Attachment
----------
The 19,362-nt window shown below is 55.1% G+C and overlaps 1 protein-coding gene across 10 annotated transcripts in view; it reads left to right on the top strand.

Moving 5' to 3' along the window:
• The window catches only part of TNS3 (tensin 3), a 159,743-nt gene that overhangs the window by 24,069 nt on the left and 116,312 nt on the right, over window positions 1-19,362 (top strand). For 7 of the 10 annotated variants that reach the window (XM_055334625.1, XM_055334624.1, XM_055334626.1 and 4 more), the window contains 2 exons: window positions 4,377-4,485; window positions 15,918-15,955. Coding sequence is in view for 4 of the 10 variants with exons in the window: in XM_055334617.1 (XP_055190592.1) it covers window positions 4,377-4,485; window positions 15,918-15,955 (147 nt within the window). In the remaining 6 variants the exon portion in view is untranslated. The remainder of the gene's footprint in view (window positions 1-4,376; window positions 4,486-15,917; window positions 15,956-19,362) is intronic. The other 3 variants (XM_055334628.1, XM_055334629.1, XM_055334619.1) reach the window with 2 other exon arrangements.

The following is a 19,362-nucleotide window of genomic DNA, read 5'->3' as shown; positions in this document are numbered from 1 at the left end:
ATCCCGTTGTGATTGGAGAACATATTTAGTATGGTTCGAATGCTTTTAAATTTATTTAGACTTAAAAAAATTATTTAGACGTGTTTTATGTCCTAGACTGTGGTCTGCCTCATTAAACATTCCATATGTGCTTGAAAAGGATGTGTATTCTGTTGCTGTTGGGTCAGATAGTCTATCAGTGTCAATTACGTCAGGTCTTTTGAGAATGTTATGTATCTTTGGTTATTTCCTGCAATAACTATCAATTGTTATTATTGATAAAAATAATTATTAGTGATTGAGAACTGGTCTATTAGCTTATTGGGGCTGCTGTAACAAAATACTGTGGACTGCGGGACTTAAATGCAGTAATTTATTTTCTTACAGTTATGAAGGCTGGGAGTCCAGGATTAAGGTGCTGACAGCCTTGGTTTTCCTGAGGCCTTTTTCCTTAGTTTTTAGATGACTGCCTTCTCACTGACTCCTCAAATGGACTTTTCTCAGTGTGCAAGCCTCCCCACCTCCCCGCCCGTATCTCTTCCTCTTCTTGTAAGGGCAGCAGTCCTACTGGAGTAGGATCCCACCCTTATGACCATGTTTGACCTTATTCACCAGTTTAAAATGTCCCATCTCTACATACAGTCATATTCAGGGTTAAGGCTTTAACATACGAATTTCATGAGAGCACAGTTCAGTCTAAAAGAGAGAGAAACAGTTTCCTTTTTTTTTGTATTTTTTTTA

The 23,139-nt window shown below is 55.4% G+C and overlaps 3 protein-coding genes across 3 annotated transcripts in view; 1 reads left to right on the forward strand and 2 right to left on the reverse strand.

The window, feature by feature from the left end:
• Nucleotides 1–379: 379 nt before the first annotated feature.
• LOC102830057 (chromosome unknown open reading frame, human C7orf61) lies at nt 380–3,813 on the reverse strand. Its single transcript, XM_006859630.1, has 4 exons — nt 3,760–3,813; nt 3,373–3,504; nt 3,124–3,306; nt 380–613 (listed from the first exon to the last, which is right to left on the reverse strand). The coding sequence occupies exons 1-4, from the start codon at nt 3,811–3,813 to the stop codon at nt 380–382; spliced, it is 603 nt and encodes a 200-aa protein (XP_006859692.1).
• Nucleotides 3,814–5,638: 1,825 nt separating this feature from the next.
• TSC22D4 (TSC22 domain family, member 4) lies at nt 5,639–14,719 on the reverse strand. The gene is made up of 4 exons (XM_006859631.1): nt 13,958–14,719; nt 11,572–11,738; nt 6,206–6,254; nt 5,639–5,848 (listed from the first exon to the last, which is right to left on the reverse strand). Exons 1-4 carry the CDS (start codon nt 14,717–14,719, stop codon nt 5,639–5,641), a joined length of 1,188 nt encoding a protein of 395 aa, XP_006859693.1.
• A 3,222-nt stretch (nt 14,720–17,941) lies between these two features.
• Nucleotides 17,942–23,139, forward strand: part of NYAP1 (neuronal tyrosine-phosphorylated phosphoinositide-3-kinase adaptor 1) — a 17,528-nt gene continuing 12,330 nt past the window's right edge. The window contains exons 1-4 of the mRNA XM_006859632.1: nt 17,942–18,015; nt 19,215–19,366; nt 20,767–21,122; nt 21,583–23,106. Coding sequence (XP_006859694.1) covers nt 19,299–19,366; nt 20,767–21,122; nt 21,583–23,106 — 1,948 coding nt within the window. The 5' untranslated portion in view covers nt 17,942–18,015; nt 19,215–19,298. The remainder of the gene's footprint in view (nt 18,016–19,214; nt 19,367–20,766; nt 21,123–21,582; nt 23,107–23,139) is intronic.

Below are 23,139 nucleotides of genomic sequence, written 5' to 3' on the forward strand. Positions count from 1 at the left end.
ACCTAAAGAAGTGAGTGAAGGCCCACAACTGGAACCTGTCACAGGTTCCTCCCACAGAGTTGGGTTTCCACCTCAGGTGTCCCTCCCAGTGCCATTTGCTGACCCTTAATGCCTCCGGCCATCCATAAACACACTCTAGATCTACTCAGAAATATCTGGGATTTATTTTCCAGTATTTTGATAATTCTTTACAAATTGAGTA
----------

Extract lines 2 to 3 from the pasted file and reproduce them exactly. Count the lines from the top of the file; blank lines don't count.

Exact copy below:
Moving 5' to 3' along the window:
• The window catches only part of TNS3 (tensin 3), a 159,743-nt gene that overhangs the window by 24,069 nt on the left and 116,312 nt on the right, over window positions 1-19,362 (top strand). For 7 of the 10 annotated variants that reach the window (XM_055334625.1, XM_055334624.1, XM_055334626.1 and 4 more), the window contains 2 exons: window positions 4,377-4,485; window positions 15,918-15,955. Coding sequence is in view for 4 of the 10 variants with exons in the window: in XM_055334617.1 (XP_055190592.1) it covers window positions 4,377-4,485; window positions 15,918-15,955 (147 nt within the window). In the remaining 6 variants the exon portion in view is untranslated. The remainder of the gene's footprint in view (window positions 1-4,376; window positions 4,486-15,917; window positions 15,956-19,362) is intronic. The other 3 variants (XM_055334628.1, XM_055334629.1, XM_055334619.1) reach the window with 2 other exon arrangements.